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http://hdl.handle.net/11375/151
Fri, 26 Apr 2019 09:56:32 GMT2019-04-26T09:56:32ZA Multiresolution Model for the Simulation of Transient Heat and Mass Transfer
http://hdl.handle.net/11375/16847
Title: A Multiresolution Model for the Simulation of Transient Heat and Mass Transfer
Authors: Alam, Jahrul M.; Kevlahan, Nicholas K.-R.; Vasilyev, Oleg V.; Hossain, Zahangir
Abstract: The development of an efficient computational methodology for transient heat and mass transfer applications is challenging. When a solution is localized on the fraction of a com- putational domain, an appropriate adaptive mesh method could minimize computational work. In this article, we propose a novel adaptive-mesh multiresolution algorithm for the transient momentum and energy equations. The nonlinear dynamics between the velocity and temperature fields are modeled by solving the coupled system of equations simul- taneously, where the rate of convergence has been optimized so that computational cost remains proportional to the number of grid points. Numerical experiments have exhibited good agreements with benchmark simulation data.Fri, 11 May 2012 00:00:00 GMThttp://hdl.handle.net/11375/168472012-05-11T00:00:00ZNon-Gaussianity and coherent vortex simulation for two-dimensional turbulence using an adaptive orthogonal wavelet basis
http://hdl.handle.net/11375/16845
Title: Non-Gaussianity and coherent vortex simulation for two-dimensional turbulence using an adaptive orthogonal wavelet basis
Authors: Farge, Marie; Schneider, Kai; Kevlahan, Nicholas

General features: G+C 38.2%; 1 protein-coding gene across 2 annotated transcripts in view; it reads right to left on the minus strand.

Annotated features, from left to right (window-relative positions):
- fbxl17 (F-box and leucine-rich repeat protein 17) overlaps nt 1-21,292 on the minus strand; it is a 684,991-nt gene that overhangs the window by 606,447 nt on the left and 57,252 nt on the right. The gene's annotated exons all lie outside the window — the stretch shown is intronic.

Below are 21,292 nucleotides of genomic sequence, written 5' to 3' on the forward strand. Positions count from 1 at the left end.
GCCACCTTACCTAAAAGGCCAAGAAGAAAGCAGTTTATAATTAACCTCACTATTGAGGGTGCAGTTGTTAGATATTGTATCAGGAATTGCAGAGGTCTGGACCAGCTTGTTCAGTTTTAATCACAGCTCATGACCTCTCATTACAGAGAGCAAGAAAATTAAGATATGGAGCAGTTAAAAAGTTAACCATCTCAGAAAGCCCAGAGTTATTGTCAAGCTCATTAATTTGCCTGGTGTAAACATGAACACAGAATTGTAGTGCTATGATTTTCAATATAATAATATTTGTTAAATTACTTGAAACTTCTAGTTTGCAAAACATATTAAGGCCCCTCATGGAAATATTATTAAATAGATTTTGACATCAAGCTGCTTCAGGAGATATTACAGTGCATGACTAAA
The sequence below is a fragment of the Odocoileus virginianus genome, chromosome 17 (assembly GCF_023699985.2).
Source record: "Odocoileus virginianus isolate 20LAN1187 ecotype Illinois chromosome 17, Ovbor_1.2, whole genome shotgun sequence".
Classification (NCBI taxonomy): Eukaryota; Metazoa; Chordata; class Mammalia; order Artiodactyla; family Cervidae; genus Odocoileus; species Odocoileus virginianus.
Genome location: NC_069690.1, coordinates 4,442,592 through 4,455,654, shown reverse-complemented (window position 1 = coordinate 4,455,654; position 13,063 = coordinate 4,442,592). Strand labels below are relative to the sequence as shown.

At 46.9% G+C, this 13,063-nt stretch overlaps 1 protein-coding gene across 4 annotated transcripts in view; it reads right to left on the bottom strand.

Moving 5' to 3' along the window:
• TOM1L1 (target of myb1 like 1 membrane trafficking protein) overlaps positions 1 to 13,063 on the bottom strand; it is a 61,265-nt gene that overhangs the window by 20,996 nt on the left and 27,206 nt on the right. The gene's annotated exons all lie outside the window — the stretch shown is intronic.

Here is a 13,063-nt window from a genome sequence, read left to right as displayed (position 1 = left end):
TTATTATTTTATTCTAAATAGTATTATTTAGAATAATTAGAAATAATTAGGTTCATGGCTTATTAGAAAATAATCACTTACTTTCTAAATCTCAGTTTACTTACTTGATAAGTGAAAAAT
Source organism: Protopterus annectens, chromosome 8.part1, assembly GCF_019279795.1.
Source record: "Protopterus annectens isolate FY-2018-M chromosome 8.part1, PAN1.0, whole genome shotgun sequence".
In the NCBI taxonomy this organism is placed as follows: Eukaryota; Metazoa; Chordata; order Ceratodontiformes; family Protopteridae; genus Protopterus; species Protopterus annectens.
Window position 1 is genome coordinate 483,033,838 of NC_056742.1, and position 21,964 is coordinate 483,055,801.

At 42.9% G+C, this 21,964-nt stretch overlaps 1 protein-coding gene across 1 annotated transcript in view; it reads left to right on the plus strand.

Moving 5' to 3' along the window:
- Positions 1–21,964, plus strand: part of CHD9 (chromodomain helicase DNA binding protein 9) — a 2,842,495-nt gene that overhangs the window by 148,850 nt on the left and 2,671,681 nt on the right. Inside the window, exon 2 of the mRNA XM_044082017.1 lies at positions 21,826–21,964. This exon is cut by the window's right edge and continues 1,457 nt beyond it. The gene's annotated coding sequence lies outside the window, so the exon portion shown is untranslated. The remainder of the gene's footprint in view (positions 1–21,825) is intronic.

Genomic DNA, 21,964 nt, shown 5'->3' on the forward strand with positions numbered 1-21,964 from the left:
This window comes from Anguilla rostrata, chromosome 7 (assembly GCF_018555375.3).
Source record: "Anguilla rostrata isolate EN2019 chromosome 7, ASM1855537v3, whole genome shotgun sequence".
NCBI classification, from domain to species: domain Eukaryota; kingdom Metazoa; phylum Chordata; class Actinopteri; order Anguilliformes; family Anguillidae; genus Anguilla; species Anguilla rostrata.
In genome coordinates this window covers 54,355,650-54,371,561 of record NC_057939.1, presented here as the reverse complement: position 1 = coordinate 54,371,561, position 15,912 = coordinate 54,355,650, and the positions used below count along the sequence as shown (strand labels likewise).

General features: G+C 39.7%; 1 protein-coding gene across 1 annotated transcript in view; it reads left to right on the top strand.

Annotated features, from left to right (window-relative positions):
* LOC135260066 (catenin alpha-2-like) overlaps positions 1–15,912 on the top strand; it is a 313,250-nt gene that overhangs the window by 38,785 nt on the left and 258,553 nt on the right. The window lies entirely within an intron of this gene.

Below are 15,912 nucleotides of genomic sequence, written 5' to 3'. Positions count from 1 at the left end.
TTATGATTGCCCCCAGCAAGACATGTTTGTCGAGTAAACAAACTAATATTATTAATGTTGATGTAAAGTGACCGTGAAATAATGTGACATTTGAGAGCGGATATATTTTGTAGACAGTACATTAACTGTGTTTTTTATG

Abstract: We decompose turbulent flows into two orthogonal parts: a coherent, inhomogeneous, non-Gaussian component and an incoherent, homogeneous, Gaussian component. The two components have different probability distributions and different correlations, hence different scaling laws. This separation into coherent vortices and incoherent background flow is done for each flow realization before averaging the results and calculating the next time step. To perform this decomposition we have developed a nonlinear scheme based on an objective threshold defined in terms of the wavelet coefficients of the vorticity. Results illustrate the efficiency of this coherent vortex extraction algorithm. As an example we show that in a 2562 computation 0.7% of the modes correspond to the coherent vortices responsible for 99.2% of the energy and 94% of the enstrophy. We also present a detailed analysis of the nonlinear term, split into coherent and incoherent components, and compare it with the classical separation, e.g., used for large eddy simulation, into large scale and small scale components. We then propose a new method, called coherent vortex simulation CVS, designed to compute and model two-dimensional turbulent flows using the previous wavelet decomposition at each time step. This method combines both deterministic and statistical approaches: i Since the coherent vortices are out of statistical equilibrium, they are computed deterministically in a wavelet basis which is remapped at each time step in order to follow their nonlinear motions. ii Since the incoherent background flow is homogeneous and in statistical equilibrium, the classical theory of homogeneous turbulence is valid there and we model statistically the effect of the incoherent background on the coherent vortices. To illustrate the CVS method we apply it to compute a two-dimensional turbulent mixing layer.Fri, 01 Jan 1999 00:00:00 GMThttp://hdl.handle.net/11375/168451999-01-01T00:00:00ZNonlinear RDT theory of near-wall turbulence